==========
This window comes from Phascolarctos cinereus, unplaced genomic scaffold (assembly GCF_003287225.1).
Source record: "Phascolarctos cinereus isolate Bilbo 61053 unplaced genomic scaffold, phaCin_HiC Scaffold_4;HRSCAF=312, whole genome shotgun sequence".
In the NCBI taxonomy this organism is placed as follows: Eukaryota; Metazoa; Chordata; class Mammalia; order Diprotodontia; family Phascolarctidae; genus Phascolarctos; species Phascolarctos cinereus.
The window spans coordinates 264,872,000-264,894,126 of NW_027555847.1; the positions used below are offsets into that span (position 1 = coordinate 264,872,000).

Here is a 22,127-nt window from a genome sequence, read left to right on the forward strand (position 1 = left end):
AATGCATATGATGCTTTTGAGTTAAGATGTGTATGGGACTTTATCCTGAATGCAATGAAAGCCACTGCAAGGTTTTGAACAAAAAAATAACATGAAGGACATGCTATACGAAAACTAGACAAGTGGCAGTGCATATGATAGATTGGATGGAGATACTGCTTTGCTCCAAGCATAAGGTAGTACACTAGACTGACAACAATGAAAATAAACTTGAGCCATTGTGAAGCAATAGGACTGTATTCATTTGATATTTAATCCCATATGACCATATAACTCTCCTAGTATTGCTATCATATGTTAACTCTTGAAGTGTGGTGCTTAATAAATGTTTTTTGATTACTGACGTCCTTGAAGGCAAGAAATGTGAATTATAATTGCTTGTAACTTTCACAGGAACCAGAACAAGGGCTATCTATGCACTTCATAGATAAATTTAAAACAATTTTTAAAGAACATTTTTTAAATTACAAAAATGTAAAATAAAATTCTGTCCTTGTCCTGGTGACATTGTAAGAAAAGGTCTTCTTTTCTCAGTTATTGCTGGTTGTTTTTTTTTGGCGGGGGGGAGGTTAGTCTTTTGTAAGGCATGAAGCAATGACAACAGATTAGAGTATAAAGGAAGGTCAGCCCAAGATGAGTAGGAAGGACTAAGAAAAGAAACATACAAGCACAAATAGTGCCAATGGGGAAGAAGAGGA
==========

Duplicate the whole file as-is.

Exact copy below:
This window comes from Phascolarctos cinereus, unplaced genomic scaffold (assembly GCF_003287225.1).
Source record: "Phascolarctos cinereus isolate Bilbo 61053 unplaced genomic scaffold, phaCin_HiC Scaffold_4;HRSCAF=312, whole genome shotgun sequence".
In the NCBI taxonomy this organism is placed as follows: Eukaryota; Metazoa; Chordata; class Mammalia; order Diprotodontia; family Phascolarctidae; genus Phascolarctos; species Phascolarctos cinereus.
The window spans coordinates 264,872,000-264,894,126 of NW_027555847.1; the positions used below are offsets into that span (position 1 = coordinate 264,872,000).

Here is a 22,127-nt window from a genome sequence, read left to right on the forward strand (position 1 = left end):
AATGCATATGATGCTTTTGAGTTAAGATGTGTATGGGACTTTATCCTGAATGCAATGAAAGCCACTGCAAGGTTTTGAACAAAAAAATAACATGAAGGACATGCTATACGAAAACTAGACAAGTGGCAGTGCATATGATAGATTGGATGGAGATACTGCTTTGCTCCAAGCATAAGGTAGTACACTAGACTGACAACAATGAAAATAAACTTGAGCCATTGTGAAGCAATAGGACTGTATTCATTTGATATTTAATCCCATATGACCATATAACTCTCCTAGTATTGCTATCATATGTTAACTCTTGAAGTGTGGTGCTTAATAAATGTTTTTTGATTACTGACGTCCTTGAAGGCAAGAAATGTGAATTATAATTGCTTGTAACTTTCACAGGAACCAGAACAAGGGCTATCTATGCACTTCATAGATAAATTTAAAACAATTTTTAAAGAACATTTTTTAAATTACAAAAATGTAAAATAAAATTCTGTCCTTGTCCTGGTGACATTGTAAGAAAAGGTCTTCTTTTCTCAGTTATTGCTGGTTGTTTTTTTTTGGCGGGGGGGAGGTTAGTCTTTTGTAAGGCATGAAGCAATGACAACAGATTAGAGTATAAAGGAAGGTCAGCCCAAGATGAGTAGGAAGGACTAAGAAAAGAAACATACAAGCACAAATAGTGCCAATGGGGAAGAAGAGGA